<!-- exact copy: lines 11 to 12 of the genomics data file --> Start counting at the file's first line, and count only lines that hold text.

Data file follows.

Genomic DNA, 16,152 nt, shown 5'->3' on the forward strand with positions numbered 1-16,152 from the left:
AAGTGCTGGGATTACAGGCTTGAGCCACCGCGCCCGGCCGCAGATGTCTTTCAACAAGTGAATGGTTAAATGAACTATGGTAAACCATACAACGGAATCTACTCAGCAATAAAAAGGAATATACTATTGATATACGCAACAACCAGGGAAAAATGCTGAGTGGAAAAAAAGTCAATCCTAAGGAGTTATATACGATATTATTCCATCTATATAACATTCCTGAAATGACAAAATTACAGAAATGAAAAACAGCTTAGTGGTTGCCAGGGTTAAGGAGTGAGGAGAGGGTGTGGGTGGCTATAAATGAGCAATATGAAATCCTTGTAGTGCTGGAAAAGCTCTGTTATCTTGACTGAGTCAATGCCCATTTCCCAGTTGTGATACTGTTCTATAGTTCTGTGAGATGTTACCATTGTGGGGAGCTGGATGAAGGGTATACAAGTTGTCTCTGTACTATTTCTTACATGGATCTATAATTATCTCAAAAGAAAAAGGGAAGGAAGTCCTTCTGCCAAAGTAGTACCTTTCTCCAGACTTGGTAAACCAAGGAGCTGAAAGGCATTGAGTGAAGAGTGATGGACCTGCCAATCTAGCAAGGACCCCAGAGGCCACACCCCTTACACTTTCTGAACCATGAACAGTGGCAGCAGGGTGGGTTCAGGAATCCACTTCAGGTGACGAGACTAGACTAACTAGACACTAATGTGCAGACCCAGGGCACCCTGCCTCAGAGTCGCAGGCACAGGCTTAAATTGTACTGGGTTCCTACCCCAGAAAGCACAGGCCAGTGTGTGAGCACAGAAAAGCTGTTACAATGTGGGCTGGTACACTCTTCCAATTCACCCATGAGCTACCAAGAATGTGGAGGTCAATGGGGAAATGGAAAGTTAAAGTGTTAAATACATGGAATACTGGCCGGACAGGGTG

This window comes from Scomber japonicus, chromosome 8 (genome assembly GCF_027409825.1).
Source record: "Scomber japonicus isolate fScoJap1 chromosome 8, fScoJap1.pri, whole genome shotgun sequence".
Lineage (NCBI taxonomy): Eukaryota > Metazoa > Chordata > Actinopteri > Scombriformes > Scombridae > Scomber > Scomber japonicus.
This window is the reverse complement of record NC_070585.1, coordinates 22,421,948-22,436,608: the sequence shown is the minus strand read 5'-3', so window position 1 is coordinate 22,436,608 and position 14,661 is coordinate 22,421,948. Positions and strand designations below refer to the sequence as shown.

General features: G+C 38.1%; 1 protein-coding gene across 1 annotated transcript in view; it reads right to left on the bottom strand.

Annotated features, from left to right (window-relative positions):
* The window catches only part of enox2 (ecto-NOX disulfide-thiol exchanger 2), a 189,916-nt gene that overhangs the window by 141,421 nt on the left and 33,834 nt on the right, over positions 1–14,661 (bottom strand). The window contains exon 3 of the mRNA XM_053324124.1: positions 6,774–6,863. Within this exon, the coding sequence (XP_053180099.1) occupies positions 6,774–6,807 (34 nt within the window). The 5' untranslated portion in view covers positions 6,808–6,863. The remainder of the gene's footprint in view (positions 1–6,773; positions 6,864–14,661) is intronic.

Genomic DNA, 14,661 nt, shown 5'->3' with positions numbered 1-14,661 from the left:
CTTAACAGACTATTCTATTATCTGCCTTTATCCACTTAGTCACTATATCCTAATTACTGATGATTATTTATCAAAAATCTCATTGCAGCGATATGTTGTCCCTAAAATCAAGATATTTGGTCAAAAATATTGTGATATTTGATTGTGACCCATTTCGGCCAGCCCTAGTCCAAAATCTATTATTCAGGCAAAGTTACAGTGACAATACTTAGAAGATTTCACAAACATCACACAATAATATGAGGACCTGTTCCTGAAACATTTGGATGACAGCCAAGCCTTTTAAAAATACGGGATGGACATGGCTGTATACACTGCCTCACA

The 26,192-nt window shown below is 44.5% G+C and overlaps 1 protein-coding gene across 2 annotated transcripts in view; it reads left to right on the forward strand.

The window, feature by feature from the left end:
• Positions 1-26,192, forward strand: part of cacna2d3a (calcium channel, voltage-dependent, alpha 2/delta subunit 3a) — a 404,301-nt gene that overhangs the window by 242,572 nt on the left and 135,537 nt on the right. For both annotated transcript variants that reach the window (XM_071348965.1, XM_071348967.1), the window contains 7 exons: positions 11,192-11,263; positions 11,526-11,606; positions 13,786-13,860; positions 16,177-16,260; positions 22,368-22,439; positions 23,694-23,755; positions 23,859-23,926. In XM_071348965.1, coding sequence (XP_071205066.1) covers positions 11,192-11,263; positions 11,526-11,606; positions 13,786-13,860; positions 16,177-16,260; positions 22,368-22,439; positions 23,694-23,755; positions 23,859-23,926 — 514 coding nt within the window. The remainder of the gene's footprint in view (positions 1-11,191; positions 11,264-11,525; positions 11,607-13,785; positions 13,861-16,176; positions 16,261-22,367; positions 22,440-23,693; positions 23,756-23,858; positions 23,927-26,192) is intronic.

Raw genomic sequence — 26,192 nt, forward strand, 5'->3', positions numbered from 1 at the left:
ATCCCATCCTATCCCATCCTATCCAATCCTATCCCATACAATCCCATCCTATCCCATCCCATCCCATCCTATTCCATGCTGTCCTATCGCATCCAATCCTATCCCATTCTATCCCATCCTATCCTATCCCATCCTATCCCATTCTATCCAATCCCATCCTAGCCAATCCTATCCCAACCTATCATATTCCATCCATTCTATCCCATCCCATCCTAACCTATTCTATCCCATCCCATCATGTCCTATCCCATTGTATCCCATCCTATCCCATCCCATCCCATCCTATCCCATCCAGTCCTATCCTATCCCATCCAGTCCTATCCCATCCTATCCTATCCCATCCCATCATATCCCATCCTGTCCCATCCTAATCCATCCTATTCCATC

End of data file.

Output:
CTTAACAGACTATTCTATTATCTGCCTTTATCCACTTAGTCACTATATCCTAATTACTGATGATTATTTATCAAAAATCTCATTGCAGCGATATGTTGTCCCTAAAATCAAGATATTTGGTCAAAAATATTGTGATATTTGATTGTGACCCATTTCGGCCAGCCCTAGTCCAAAATCTATTATTCAGGCAAAGTTACAGTGACAATACTTAGAAGATTTCACAAACATCACACAATAATATGAGGACCTGTTCCTGAAACATTTGGATGACAGCCAAGCCTTTTAAAAATACGGGATGGACATGGCTGTATACACTGCCTCACA

The 26,192-nt window shown below is 44.5% G+C and overlaps 1 protein-coding gene across 2 annotated transcripts in view; it reads left to right on the forward strand.